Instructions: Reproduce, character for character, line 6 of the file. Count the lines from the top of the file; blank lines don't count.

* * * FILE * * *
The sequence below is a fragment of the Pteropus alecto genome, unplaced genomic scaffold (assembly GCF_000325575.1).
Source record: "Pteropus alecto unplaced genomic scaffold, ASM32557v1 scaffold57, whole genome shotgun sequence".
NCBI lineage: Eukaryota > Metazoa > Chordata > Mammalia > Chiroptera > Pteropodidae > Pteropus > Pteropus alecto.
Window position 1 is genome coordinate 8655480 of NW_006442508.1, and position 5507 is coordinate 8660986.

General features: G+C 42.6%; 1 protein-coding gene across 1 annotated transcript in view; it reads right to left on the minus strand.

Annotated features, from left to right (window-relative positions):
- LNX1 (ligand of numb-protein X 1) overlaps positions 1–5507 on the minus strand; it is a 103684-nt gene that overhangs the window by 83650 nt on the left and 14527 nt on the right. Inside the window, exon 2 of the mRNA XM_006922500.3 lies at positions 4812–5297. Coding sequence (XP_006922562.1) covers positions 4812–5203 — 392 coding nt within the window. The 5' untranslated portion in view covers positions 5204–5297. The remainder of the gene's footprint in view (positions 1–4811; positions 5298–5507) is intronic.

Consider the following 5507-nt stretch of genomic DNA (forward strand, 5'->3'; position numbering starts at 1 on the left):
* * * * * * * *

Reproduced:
Annotated features, from left to right (window-relative positions):